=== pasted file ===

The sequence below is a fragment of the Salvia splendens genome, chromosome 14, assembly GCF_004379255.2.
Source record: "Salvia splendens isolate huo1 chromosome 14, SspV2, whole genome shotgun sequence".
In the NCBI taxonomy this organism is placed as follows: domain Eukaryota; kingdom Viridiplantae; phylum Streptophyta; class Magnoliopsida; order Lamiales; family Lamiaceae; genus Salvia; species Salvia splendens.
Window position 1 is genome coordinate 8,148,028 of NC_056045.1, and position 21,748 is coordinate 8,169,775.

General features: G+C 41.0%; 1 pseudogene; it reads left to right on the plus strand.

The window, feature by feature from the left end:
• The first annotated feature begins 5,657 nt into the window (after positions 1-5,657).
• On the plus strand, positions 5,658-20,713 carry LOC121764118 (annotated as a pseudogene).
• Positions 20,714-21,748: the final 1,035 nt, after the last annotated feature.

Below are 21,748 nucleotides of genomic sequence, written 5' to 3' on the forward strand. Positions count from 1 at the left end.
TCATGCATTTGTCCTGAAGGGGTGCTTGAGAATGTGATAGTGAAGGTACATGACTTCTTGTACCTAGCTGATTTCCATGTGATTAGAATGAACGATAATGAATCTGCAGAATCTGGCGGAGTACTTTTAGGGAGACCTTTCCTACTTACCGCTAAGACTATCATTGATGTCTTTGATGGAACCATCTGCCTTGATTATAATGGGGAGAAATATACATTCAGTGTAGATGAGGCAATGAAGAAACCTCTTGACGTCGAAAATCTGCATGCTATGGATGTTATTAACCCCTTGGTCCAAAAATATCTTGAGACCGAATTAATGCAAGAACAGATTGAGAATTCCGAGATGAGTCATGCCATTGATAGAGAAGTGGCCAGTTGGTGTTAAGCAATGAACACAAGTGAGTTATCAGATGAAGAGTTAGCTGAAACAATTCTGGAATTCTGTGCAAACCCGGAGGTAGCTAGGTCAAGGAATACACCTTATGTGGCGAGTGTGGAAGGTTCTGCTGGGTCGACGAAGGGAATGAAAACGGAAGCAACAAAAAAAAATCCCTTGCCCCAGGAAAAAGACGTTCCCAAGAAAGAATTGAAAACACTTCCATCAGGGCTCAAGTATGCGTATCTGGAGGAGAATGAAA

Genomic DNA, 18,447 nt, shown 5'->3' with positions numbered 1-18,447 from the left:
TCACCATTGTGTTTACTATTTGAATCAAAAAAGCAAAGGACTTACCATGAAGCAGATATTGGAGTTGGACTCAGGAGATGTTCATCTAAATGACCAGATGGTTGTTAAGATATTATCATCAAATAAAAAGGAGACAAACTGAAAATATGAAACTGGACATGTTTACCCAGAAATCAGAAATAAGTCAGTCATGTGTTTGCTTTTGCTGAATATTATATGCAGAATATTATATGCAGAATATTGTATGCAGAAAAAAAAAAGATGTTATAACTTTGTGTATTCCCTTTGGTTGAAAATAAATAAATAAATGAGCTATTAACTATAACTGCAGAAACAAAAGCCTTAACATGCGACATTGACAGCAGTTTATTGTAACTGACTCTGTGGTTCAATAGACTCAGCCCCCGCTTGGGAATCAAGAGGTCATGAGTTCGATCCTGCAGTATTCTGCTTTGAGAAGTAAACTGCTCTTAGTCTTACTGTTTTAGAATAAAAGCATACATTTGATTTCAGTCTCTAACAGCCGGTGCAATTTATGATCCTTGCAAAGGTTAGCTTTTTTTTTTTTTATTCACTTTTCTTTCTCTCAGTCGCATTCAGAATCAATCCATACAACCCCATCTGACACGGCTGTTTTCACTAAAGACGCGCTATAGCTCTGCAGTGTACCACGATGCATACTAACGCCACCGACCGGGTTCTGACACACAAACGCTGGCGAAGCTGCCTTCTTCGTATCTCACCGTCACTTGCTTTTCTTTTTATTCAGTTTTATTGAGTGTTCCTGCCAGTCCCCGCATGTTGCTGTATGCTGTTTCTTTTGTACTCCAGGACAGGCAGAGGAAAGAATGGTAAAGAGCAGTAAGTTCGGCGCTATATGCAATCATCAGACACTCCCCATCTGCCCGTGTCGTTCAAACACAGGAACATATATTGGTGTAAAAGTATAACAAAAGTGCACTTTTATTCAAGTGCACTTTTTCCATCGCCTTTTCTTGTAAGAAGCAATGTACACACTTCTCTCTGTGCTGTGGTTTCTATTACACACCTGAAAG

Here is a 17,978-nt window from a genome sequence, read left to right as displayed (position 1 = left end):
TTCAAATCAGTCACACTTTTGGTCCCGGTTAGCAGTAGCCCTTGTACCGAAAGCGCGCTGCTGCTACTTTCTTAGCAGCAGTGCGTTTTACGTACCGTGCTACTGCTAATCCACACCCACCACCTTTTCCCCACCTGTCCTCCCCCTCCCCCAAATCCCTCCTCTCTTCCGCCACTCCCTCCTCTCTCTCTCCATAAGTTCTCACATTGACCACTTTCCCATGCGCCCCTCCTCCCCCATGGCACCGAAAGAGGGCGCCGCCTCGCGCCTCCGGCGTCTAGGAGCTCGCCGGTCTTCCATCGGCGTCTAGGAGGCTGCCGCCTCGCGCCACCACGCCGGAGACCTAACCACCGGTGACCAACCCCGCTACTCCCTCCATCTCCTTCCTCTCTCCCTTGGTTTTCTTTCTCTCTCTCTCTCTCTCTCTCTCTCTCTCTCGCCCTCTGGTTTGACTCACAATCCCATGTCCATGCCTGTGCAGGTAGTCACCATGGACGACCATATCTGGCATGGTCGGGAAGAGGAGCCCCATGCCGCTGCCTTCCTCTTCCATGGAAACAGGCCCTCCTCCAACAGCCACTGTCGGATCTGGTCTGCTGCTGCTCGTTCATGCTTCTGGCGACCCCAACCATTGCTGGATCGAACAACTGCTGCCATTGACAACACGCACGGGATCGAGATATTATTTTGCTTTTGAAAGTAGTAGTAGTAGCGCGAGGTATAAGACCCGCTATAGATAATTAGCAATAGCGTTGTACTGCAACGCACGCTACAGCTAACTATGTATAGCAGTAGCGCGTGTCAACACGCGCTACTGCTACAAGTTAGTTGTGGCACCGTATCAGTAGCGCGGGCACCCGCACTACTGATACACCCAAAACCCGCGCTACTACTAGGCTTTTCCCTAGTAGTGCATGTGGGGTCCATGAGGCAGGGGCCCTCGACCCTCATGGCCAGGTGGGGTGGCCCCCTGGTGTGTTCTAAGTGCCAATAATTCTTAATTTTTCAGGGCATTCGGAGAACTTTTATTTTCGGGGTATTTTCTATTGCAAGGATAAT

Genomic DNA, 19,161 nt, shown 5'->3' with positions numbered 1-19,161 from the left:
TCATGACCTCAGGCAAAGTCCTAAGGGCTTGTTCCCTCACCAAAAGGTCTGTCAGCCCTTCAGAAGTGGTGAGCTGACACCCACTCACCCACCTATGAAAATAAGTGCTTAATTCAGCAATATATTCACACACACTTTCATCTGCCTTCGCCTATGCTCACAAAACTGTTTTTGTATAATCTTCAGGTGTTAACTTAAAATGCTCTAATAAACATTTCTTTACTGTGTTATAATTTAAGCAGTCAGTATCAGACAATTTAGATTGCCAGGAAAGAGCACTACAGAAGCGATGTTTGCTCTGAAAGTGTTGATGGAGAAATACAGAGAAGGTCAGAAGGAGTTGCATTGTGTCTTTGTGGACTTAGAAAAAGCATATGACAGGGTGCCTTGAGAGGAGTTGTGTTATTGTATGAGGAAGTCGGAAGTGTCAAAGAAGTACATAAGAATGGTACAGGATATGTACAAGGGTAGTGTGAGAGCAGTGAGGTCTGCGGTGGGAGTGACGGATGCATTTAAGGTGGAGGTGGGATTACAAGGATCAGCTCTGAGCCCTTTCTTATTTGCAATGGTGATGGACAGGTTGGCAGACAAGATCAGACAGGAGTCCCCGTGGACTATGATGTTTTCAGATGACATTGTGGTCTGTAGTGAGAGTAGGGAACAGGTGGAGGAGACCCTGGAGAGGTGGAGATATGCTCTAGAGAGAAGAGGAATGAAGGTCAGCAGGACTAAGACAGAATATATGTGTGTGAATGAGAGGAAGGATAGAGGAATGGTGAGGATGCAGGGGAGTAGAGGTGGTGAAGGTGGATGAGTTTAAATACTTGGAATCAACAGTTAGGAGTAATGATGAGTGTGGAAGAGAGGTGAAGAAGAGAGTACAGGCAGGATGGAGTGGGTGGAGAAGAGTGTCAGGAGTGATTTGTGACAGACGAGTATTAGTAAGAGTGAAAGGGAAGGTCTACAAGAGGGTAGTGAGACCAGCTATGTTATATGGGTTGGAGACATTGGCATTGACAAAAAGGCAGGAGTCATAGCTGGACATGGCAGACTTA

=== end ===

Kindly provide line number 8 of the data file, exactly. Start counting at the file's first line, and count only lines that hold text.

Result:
• On the plus strand, positions 5,658-20,713 carry LOC121764118 (annotated as a pseudogene).